7. murrindindi

    murrindindi Elite Member

    As I said, the compact UVB bulbs are not efficient and can cause eye damage if the animal gets too close which it clearly can looking at the photos, along with the screen top I don`t think this is a suitable enclosure at all.
    You need an IR Temp-gun to measure the basking surface, you cannot read it accurately with the probe even if the gauge is digital. As I also mentioned, the CHE is not suitable as a basking bulb, you can buy very cheap reptile "basking bulbs" which would be much more effective.
    Can you take a photo of the gauge you`re using to measure temps and humidity?
    Digital Infrared Handheld Temperature Gun Thermometer Non-Contact IR Laser Point | eBay
    An edit: I like the way you`ve set up the interior very much, it`s just the tank itself and the other heating/lighting details. ;)
     
    Last edited: Dec 4, 2017
  8. Owen Baranoski

    Owen Baranoski Well-Known Member

    You typically want to keep the light around 12 inches away from the reptiles eyes. What you could do is get a heating mat, and just scrap the light fixture. You still need the UVB to prevent metabolic bone disease. You can get a UVB fixture that doesn't provide heat, and place it higher up. That's similar to what I do with my lizards. Not sure if that's your best solution, but it may be the safest route.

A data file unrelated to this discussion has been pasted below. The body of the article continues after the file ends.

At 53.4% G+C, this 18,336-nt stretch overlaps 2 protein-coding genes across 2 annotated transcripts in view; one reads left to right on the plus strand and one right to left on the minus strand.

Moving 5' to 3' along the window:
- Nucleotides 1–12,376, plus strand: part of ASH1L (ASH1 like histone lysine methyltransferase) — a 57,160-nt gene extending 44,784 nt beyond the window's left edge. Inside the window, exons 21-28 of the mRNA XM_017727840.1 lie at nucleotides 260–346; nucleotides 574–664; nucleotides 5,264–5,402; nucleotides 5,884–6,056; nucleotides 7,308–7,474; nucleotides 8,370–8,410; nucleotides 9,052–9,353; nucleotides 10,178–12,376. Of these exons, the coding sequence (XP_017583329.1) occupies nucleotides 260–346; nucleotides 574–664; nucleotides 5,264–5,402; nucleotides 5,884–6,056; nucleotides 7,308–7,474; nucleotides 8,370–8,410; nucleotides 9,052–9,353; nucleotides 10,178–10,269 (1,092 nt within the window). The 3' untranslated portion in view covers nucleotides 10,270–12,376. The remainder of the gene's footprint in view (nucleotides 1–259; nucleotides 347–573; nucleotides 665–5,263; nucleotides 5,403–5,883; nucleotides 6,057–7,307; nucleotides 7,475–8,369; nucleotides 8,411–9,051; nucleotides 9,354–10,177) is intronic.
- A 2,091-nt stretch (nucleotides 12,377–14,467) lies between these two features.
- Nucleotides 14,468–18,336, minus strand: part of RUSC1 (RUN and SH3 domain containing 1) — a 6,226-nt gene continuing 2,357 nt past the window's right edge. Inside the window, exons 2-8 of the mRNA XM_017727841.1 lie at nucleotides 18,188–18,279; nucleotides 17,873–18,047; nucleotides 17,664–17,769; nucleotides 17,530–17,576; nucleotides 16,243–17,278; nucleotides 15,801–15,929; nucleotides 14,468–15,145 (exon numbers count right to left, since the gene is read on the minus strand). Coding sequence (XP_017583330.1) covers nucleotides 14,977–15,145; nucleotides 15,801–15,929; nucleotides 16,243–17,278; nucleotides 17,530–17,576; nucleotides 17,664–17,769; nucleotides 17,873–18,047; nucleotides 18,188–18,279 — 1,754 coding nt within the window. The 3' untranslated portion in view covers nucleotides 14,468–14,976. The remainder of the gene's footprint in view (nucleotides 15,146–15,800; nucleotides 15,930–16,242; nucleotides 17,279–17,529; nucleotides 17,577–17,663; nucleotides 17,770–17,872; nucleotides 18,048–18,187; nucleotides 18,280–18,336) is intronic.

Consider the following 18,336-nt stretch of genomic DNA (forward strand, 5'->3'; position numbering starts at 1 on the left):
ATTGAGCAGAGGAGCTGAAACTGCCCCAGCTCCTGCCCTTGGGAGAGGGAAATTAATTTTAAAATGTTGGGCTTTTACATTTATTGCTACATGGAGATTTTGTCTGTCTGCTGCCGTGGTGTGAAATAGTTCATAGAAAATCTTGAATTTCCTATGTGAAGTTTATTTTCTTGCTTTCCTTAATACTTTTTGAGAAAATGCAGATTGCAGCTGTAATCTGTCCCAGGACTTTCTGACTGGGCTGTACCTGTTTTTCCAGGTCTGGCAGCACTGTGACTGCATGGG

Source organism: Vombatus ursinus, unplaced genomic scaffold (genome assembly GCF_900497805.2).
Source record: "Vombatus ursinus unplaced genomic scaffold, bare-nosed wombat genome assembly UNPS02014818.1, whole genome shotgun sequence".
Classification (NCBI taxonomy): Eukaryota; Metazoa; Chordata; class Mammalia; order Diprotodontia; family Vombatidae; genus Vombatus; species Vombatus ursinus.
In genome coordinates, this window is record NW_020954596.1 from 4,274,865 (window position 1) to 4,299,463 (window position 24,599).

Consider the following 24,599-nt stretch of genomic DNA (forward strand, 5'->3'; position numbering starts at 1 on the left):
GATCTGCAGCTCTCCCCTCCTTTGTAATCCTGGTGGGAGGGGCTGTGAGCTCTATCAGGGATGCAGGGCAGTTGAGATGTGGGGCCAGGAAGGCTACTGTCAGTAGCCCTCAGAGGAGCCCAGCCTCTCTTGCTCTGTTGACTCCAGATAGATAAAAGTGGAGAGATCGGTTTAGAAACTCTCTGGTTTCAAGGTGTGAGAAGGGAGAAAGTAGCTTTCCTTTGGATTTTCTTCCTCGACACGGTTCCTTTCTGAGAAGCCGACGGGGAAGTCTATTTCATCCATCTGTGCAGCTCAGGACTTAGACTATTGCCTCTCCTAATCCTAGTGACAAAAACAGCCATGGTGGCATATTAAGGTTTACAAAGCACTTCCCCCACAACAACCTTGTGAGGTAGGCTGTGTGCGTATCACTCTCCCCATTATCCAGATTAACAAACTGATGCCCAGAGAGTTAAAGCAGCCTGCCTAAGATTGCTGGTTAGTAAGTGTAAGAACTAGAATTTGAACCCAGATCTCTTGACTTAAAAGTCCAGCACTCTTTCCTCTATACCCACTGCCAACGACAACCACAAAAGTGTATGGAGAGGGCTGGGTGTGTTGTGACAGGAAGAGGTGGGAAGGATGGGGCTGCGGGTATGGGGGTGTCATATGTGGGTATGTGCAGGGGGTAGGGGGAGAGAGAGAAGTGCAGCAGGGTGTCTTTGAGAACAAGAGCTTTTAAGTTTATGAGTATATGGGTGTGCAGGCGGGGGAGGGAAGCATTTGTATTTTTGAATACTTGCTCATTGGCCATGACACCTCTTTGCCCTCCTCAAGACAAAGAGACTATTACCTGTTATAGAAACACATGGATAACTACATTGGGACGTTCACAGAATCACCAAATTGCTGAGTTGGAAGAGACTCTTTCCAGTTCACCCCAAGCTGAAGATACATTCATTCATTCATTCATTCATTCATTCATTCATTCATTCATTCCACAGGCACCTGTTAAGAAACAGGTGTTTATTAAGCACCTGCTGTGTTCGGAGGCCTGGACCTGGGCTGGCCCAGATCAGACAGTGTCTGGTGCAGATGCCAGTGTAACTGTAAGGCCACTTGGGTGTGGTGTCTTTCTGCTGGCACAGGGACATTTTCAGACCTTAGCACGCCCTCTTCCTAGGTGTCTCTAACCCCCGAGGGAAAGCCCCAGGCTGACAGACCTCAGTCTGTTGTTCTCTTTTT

9. Owen Baranoski

    Owen Baranoski Well-Known Member

    Also, could you post a picture of the top without the lights on it?
     
  10. murrindindi

    murrindindi Elite Member

    Hi, the lizard needs a basking bulb emitting heat placed above it, not a "heat mat". The flood beam halogen bulbs @ par 30 or par 38 fitted with a ceramic bulb holder are far superior as basking bulbs, they can also be fitted with a dimmer switch which makes adjusting the basking surface temp much easier (or obviously the basking object/bulb can be raised/lowered). They are very cheap to buy, I would suggest a 50w to start with.
    The screen top will filter out much of the UVB.
    An example of the halogens: 2 x CROMPTON 80w ES E27 Screw Flood Lamp Par 38 Wattmiser Dimmable Light Bulb | eBay
     

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    Last edited: Dec 4, 2017
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  11. Qwerty3159

    Qwerty3159 Elite Member

    I'd have to disagree. I wouldn't put two or more adult anoles in anything less than a 20 gallon, as they are an incredibly active and territorial family of lizards.

    Looks like yours is only a juvenile. Beautiful setup by the way, looks very natural.
     
    murrindindi likes this.
  12. Owen Baranoski

    Owen Baranoski Well-Known Member

    Even if they're two females? This example happens to be a male, but I mean in general. I've always heard 2 anoles per ten gallon.
     
  13. Rolf Power

    Rolf Power Member

    What makes the compact UVB bulbs so inefficient? I understand the eye damage, but not the efficiency part. Is this not what they're designed for?

    Luckily I have an IR temp gun I can bring from work to get more accurate results in the basking spot.

    I try to use the CHE as a primary heat for the tank, not as a basking spot. Due to the narrow enclosure it is difficult to get a good temperature variant horizontally, but considering anoles are arboreal, I would assume this is pretty normal in nature, as trees are much warmer higher up than lower down.